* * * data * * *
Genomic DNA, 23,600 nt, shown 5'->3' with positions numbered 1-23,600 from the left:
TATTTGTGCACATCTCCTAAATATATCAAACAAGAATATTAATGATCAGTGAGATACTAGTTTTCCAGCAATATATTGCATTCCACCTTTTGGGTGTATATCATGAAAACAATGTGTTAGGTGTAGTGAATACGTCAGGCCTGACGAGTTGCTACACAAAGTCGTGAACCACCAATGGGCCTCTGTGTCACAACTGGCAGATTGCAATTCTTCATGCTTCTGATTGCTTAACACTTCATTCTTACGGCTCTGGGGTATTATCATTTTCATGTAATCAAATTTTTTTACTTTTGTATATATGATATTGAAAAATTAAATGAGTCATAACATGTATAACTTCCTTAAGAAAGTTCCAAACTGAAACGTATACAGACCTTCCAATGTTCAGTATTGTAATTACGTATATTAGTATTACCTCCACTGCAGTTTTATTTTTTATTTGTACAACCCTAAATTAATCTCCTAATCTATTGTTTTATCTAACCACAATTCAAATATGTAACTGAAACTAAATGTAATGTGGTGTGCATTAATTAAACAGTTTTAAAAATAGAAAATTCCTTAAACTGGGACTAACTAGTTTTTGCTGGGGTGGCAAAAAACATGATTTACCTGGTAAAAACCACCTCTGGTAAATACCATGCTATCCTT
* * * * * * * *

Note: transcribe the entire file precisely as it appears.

Genomic DNA, 23,600 nt, shown 5'->3' with positions numbered 1-23,600 from the left:
TATTTGTGCACATCTCCTAAATATATCAAACAAGAATATTAATGATCAGTGAGATACTAGTTTTCCAGCAATATATTGCATTCCACCTTTTGGGTGTATATCATGAAAACAATGTGTTAGGTGTAGTGAATACGTCAGGCCTGACGAGTTGCTACACAAAGTCGTGAACCACCAATGGGCCTCTGTGTCACAACTGGCAGATTGCAATTCTTCATGCTTCTGATTGCTTAACACTTCATTCTTACGGCTCTGGGGTATTATCATTTTCATGTAATCAAATTTTTTTACTTTTGTATATATGATATTGAAAAATTAAATGAGTCATAACATGTATAACTTCCTTAAGAAAGTTCCAAACTGAAACGTATACAGACCTTCCAATGTTCAGTATTGTAATTACGTATATTAGTATTACCTCCACTGCAGTTTTATTTTTTATTTGTACAACCCTAAATTAATCTCCTAATCTATTGTTTTATCTAACCACAATTCAAATATGTAACTGAAACTAAATGTAATGTGGTGTGCATTAATTAAACAGTTTTAAAAATAGAAAATTCCTTAAACTGGGACTAACTAGTTTTTGCTGGGGTGGCAAAAAACATGATTTACCTGGTAAAAACCACCTCTGGTAAATACCATGCTATCCTT